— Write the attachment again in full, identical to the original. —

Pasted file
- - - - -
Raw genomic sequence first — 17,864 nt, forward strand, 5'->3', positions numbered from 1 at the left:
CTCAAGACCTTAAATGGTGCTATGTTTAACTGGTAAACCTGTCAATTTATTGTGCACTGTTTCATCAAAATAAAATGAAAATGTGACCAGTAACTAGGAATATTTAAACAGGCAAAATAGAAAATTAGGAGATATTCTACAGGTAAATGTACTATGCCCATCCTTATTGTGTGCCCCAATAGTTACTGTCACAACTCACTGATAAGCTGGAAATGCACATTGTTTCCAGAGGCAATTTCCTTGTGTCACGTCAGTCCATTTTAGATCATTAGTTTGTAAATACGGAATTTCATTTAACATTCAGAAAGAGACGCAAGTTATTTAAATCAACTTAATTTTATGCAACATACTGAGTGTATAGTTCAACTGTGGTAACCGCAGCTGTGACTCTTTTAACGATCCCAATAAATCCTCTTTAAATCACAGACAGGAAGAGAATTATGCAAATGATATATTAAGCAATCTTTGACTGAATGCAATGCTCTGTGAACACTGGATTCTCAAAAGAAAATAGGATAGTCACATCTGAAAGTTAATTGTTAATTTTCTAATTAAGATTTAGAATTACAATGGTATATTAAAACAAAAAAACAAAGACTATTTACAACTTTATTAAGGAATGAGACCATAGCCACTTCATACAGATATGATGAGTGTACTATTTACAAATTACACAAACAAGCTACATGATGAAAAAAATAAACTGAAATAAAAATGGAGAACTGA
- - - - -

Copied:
Raw genomic sequence first — 17,864 nt, forward strand, 5'->3', positions numbered from 1 at the left:
CTCAAGACCTTAAATGGTGCTATGTTTAACTGGTAAACCTGTCAATTTATTGTGCACTGTTTCATCAAAATAAAATGAAAATGTGACCAGTAACTAGGAATATTTAAACAGGCAAAATAGAAAATTAGGAGATATTCTACAGGTAAATGTACTATGCCCATCCTTATTGTGTGCCCCAATAGTTACTGTCACAACTCACTGATAAGCTGGAAATGCACATTGTTTCCAGAGGCAATTTCCTTGTGTCACGTCAGTCCATTTTAGATCATTAGTTTGTAAATACGGAATTTCATTTAACATTCAGAAAGAGACGCAAGTTATTTAAATCAACTTAATTTTATGCAACATACTGAGTGTATAGTTCAACTGTGGTAACCGCAGCTGTGACTCTTTTAACGATCCCAATAAATCCTCTTTAAATCACAGACAGGAAGAGAATTATGCAAATGATATATTAAGCAATCTTTGACTGAATGCAATGCTCTGTGAACACTGGATTCTCAAAAGAAAATAGGATAGTCACATCTGAAAGTTAATTGTTAATTTTCTAATTAAGATTTAGAATTACAATGGTATATTAAAACAAAAAAACAAAGACTATTTACAACTTTATTAAGGAATGAGACCATAGCCACTTCATACAGATATGATGAGTGTACTATTTACAAATTACACAAACAAGCTACATGATGAAAAAAATAAACTGAAATAAAAATGGAGAACTGA